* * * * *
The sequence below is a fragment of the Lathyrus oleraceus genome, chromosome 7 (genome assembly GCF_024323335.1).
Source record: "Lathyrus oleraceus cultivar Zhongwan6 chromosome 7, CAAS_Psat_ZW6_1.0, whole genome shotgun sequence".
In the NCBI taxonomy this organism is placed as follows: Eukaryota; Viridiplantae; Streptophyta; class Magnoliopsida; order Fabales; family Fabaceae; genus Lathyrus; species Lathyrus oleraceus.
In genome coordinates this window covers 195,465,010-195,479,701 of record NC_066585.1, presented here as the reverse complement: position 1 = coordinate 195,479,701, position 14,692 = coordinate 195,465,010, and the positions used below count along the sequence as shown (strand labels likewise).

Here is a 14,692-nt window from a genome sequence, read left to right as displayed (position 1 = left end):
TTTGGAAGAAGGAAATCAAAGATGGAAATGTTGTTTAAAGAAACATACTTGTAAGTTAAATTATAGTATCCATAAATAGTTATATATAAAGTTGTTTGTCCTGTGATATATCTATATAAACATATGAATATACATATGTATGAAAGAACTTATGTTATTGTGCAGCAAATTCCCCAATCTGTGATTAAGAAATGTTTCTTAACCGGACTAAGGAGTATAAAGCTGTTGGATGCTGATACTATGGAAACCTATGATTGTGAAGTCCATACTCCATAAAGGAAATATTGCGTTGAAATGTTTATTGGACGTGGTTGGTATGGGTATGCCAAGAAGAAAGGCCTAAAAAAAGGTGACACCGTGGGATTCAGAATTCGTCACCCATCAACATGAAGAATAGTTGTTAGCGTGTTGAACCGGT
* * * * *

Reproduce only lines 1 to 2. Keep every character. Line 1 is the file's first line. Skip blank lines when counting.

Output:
The sequence below is a fragment of the Lathyrus oleraceus genome, chromosome 7 (genome assembly GCF_024323335.1).
Source record: "Lathyrus oleraceus cultivar Zhongwan6 chromosome 7, CAAS_Psat_ZW6_1.0, whole genome shotgun sequence".